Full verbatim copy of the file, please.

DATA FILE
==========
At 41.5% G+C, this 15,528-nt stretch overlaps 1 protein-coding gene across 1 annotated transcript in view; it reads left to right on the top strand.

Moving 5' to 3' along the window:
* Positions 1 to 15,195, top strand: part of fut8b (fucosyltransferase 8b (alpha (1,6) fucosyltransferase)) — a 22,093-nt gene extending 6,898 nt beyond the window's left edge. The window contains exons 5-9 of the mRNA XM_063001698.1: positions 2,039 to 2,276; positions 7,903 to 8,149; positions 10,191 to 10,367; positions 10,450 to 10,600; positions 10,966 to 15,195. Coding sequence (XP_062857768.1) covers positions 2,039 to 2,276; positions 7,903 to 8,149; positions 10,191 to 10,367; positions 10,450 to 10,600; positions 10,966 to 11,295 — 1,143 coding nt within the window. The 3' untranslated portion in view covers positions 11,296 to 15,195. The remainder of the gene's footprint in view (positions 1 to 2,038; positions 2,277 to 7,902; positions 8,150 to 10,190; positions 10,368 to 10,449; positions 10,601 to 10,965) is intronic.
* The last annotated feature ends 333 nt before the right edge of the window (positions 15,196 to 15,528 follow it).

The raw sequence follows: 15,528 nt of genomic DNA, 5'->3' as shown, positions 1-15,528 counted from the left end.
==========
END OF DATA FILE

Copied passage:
At 41.5% G+C, this 15,528-nt stretch overlaps 1 protein-coding gene across 1 annotated transcript in view; it reads left to right on the top strand.

Moving 5' to 3' along the window:
* Positions 1 to 15,195, top strand: part of fut8b (fucosyltransferase 8b (alpha (1,6) fucosyltransferase)) — a 22,093-nt gene extending 6,898 nt beyond the window's left edge. The window contains exons 5-9 of the mRNA XM_063001698.1: positions 2,039 to 2,276; positions 7,903 to 8,149; positions 10,191 to 10,367; positions 10,450 to 10,600; positions 10,966 to 15,195. Coding sequence (XP_062857768.1) covers positions 2,039 to 2,276; positions 7,903 to 8,149; positions 10,191 to 10,367; positions 10,450 to 10,600; positions 10,966 to 11,295 — 1,143 coding nt within the window. The 3' untranslated portion in view covers positions 11,296 to 15,195. The remainder of the gene's footprint in view (positions 1 to 2,038; positions 2,277 to 7,902; positions 8,150 to 10,190; positions 10,368 to 10,449; positions 10,601 to 10,965) is intronic.
* The last annotated feature ends 333 nt before the right edge of the window (positions 15,196 to 15,528 follow it).

The raw sequence follows: 15,528 nt of genomic DNA, 5'->3' as shown, positions 1-15,528 counted from the left end.